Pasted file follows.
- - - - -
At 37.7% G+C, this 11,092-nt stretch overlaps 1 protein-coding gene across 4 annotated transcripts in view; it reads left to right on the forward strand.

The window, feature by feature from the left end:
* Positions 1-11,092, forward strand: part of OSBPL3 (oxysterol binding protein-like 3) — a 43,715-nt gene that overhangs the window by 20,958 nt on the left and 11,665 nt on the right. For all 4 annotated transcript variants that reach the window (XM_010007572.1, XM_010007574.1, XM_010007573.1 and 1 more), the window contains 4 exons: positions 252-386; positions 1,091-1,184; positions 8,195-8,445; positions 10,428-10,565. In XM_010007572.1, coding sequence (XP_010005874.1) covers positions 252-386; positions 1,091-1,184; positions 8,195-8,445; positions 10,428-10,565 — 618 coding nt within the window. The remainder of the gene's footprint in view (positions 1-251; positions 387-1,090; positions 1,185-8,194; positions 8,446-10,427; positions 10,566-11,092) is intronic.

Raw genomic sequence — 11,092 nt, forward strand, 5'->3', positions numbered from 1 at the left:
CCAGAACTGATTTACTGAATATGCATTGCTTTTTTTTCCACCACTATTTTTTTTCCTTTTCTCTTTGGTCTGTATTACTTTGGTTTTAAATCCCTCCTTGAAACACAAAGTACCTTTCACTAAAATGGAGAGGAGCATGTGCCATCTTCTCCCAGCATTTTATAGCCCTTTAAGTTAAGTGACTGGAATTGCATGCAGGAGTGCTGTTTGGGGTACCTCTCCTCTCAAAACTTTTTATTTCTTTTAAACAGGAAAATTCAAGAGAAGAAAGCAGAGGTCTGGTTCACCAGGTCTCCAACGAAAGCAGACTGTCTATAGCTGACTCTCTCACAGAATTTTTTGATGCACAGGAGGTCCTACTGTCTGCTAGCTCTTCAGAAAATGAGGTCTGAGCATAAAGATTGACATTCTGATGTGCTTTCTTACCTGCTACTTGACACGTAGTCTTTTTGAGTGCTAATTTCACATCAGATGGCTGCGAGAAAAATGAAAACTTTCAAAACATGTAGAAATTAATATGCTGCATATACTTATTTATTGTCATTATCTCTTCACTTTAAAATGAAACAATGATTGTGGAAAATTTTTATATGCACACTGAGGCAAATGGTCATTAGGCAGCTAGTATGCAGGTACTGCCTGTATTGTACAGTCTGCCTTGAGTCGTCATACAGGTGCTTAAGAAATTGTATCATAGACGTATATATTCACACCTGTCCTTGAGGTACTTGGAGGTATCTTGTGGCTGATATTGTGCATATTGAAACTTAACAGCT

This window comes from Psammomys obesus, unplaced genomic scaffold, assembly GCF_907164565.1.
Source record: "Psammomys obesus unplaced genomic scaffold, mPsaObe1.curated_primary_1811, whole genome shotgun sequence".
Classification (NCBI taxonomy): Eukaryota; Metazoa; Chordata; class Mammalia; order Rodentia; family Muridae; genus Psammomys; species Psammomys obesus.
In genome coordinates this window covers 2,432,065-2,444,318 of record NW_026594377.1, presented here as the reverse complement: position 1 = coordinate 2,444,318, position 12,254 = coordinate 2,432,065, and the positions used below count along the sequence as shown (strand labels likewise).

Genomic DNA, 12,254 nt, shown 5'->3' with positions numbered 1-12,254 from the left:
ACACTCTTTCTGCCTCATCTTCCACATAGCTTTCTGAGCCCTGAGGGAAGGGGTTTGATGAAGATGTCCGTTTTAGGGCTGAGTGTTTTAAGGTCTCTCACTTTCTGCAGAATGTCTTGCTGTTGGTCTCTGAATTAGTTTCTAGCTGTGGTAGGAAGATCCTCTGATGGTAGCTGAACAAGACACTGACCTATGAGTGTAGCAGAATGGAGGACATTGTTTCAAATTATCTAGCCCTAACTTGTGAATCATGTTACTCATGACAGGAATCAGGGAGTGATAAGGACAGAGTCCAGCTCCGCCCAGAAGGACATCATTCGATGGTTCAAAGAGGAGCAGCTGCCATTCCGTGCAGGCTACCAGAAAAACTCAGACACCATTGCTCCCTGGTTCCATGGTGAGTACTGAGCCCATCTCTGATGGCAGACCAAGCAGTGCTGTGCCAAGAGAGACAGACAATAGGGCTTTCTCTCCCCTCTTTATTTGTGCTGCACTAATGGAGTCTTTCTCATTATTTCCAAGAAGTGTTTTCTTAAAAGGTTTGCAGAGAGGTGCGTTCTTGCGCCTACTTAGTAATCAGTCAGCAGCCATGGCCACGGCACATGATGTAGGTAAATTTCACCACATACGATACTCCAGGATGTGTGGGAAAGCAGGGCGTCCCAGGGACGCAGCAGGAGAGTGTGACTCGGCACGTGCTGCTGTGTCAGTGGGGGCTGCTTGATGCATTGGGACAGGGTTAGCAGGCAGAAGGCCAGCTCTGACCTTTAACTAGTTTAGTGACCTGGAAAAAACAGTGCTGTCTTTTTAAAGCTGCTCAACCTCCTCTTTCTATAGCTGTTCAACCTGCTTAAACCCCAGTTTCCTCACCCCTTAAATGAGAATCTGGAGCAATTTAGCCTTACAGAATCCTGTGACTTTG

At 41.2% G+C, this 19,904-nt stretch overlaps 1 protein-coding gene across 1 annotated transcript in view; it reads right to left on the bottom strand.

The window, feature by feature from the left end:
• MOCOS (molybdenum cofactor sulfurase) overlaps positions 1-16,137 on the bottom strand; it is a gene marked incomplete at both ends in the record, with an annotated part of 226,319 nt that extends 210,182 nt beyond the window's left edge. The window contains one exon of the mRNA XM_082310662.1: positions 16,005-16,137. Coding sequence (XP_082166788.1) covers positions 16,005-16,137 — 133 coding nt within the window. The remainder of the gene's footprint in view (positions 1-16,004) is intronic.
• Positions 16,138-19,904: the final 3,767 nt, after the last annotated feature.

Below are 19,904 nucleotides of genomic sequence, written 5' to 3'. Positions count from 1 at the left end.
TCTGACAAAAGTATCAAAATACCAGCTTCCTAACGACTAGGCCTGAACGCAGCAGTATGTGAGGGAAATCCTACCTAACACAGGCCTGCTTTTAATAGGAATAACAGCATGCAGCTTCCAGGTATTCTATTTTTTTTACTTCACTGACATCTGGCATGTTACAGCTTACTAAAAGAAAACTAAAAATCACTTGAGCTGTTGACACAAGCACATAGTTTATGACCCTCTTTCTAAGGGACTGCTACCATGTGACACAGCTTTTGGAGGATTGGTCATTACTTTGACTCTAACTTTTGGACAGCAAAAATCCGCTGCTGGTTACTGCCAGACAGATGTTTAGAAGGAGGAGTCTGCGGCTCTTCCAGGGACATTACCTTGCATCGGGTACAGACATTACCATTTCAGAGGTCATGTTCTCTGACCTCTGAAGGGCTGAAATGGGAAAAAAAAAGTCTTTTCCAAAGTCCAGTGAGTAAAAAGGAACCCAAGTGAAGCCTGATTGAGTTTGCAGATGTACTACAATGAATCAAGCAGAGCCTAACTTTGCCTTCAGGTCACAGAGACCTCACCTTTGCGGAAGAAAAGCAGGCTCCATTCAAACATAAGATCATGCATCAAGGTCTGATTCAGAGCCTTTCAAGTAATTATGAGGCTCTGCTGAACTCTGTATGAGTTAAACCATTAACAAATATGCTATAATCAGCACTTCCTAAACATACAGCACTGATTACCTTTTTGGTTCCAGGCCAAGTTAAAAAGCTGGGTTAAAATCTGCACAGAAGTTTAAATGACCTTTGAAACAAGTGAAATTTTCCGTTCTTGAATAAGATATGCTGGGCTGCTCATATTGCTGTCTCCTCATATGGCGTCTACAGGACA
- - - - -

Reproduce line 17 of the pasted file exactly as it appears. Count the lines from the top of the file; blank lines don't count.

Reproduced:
TCTGACAAAAGTATCAAAATACCAGCTTCCTAACGACTAGGCCTGAACGCAGCAGTATGTGAGGGAAATCCTACCTAACACAGGCCTGCTTTTAATAGGAATAACAGCATGCAGCTTCCAGGTATTCTATTTTTTTTACTTCACTGACATCTGGCATGTTACAGCTTACTAAAAGAAAACTAAAAATCACTTGAGCTGTTGACACAAGCACATAGTTTATGACCCTCTTTCTAAGGGACTGCTACCATGTGACACAGCTTTTGGAGGATTGGTCATTACTTTGACTCTAACTTTTGGACAGCAAAAATCCGCTGCTGGTTACTGCCAGACAGATGTTTAGAAGGAGGAGTCTGCGGCTCTTCCAGGGACATTACCTTGCATCGGGTACAGACATTACCATTTCAGAGGTCATGTTCTCTGACCTCTGAAGGGCTGAAATGGGAAAAAAAAAGTCTTTTCCAAAGTCCAGTGAGTAAAAAGGAACCCAAGTGAAGCCTGATTGAGTTTGCAGATGTACTACAATGAATCAAGCAGAGCCTAACTTTGCCTTCAGGTCACAGAGACCTCACCTTTGCGGAAGAAAAGCAGGCTCCATTCAAACATAAGATCATGCATCAAGGTCTGATTCAGAGCCTTTCAAGTAATTATGAGGCTCTGCTGAACTCTGTATGAGTTAAACCATTAACAAATATGCTATAATCAGCACTTCCTAAACATACAGCACTGATTACCTTTTTGGTTCCAGGCCAAGTTAAAAAGCTGGGTTAAAATCTGCACAGAAGTTTAAATGACCTTTGAAACAAGTGAAATTTTCCGTTCTTGAATAAGATATGCTGGGCTGCTCATATTGCTGTCTCCTCATATGGCGTCTACAGGACA